8
Sep
Griffin Doyle

Indoor air quality sensors can complement EU efforts

Indoor air quality sensors could be an important tool in many European public buildings in the years to come, as part of EU-wide efforts to monitor air pollution.

The PASODOBLE project has developed a system called Myair, which can provide information about air quality to hospitals and doctors, environmental officials and even members of the public.

It’s focused on tackling the problem of air pollution ‘hotspots’, for example the Po Valley in Italy, where the Alps block westerly winds and industrial nitrous dioxide emissions can then accumulate.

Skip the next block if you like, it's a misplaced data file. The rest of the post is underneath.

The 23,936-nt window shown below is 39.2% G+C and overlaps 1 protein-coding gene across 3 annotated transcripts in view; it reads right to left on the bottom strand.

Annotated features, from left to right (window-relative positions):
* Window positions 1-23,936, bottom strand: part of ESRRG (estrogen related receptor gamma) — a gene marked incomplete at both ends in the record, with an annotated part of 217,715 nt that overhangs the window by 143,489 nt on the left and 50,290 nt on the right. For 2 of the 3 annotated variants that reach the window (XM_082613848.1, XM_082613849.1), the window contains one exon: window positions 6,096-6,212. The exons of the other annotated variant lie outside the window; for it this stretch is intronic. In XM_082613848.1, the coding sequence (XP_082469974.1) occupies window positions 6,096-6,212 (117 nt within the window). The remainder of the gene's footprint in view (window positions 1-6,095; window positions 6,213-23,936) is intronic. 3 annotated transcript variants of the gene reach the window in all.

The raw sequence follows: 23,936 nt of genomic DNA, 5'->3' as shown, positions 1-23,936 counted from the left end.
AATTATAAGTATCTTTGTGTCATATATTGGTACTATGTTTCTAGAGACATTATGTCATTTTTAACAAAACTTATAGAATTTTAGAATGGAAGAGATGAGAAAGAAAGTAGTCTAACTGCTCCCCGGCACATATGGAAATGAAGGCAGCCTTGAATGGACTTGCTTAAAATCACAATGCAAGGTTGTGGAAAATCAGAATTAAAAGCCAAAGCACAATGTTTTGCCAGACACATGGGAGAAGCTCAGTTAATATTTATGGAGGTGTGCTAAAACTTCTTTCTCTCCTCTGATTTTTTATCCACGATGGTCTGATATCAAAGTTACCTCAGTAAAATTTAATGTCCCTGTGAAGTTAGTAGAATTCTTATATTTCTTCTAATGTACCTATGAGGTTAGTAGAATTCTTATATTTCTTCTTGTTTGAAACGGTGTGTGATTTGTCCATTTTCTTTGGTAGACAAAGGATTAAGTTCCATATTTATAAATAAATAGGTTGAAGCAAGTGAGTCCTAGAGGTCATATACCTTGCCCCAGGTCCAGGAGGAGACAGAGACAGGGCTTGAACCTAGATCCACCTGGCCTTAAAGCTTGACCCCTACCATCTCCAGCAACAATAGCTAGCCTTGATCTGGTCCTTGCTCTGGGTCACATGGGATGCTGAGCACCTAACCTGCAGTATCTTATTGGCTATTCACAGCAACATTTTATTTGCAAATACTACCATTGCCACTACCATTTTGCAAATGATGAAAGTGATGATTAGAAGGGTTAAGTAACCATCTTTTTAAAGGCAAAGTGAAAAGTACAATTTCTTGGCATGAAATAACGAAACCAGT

Within the UK, London is another known problem area, and parts of Belgium, the Netherlands, France and Germany can be problematic too.

Myair is designed for outdoor air pollution levels; however, there is a good case for complementing it with indoor air quality sensors and smart use of air conditioning.

For example, on a day when environmental air pollution is at a high, air conditioning could be used in public buildings such as hospitals – where patients might already have breathing difficulties – to tackle pollutants and ensure that indoor air quality remains good.